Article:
Honesty Incorporated: Can the Development of a Trust Culture Create Sustainable Competitive Advantage?
Walsh, PR and Akinci, C (2007) Honesty Incorporated: Can the Development of a Trust Culture Create Sustainable Competitive Advantage? International Journal of Knowledge, Culture and Change Management, 7 (1). pp. 121-132.
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M07_8640_HonestyIncorporated_(Walsh&Akinci2007).pdf - Version of Record
Companies all over the world are trying to become better places to work because they realise that it is essential for their survival. A work environment supportive of trust and good employee relations at all levels clearly brings the best performance out of the employees which in turn benefits the organisation as a whole. Employees who are committed to their work will exhibit higher productivity, establish stronger relationships with customers, and provide better services, thus creating customer loyalty in the long-term. This in turn will provide higher returns for the company. Creating a culture of trust and positive employee relations is not an easy job. However, it tends to be stable and difficult to copy, thus providing a sustainable competitive advantage for the companies who are successful in creating such an environment. This study is an investigation of this relationship by statistically testing the firm performance of eight multinational companies which show up repeatedly on Fortune’s “100 Best Companies to Work for in America” list in 1998-2005, against their global-based competitors, over a five-year period. The paper serves to measure the influence of trust on financial performance by establishing firstly, whether or not there is a statistically significant relationship between organisational trust and financial performance, and secondly, whether those companies which employ a culture of trust possess a sustained competitive advantage in their industry. The findings of this research indicate that the companies that have continuously been on the “100 Best” list were significantly better performers, outperforming the competition in 80% of the qualifying comparative performance measures applied. The results provide evidence that the superior financial performance of the “100 Best” companies are attributable to the culture of trust that each of them had developed, and strongly support the notion of sustainable competitive advantage for those companies over their competition.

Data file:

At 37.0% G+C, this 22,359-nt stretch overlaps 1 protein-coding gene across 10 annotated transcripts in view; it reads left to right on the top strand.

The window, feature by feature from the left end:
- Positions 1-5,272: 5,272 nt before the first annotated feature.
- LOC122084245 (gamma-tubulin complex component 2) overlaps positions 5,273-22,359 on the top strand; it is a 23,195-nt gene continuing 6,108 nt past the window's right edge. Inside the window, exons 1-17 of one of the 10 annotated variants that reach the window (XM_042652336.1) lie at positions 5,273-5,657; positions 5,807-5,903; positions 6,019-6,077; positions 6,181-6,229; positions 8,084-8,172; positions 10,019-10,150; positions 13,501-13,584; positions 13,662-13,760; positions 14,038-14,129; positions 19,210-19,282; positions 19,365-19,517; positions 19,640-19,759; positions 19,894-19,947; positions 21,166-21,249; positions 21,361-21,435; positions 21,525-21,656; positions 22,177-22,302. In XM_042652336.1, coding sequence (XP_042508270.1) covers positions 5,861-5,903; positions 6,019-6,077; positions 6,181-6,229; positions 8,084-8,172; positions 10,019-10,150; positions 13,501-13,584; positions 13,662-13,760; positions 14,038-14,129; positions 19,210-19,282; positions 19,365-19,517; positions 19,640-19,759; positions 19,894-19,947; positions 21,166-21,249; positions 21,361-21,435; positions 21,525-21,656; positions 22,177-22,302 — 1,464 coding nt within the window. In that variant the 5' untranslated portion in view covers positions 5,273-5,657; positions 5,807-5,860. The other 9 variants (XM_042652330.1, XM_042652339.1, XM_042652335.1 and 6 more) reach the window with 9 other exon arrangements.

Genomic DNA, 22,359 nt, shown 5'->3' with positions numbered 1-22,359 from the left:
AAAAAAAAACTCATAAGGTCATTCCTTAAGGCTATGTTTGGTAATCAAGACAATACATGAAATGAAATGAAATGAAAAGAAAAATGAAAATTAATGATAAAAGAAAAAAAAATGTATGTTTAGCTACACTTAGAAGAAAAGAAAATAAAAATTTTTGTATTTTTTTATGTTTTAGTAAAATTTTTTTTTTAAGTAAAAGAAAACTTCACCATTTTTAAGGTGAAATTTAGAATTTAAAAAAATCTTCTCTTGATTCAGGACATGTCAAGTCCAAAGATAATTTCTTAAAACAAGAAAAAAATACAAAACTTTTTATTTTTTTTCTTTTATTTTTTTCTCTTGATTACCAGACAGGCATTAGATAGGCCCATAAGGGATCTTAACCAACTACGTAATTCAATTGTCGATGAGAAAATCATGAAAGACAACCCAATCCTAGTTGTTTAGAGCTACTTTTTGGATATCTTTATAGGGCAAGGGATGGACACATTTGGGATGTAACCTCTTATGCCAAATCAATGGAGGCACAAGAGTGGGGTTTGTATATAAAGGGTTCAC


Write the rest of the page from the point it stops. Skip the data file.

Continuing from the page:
|Divisions :||Faculty of Arts and Social Sciences > Surrey Business School|
|Additional Information :||Copyright 2007 The Authors. All rights reserved. Apart from fair use for the purposes of study, research, criticism or review as permitted under the Copyright Act (Australia), no part of this work may be reproduced without written permission from the publisher. For permissions and other inquiries, please contact <firstname.lastname@example.org|
|Depositing User :||Symplectic Elements|
|Date Deposited :||08 Feb 2012 13:09|
|Last Modified :||23 Sep 2013 19:05|
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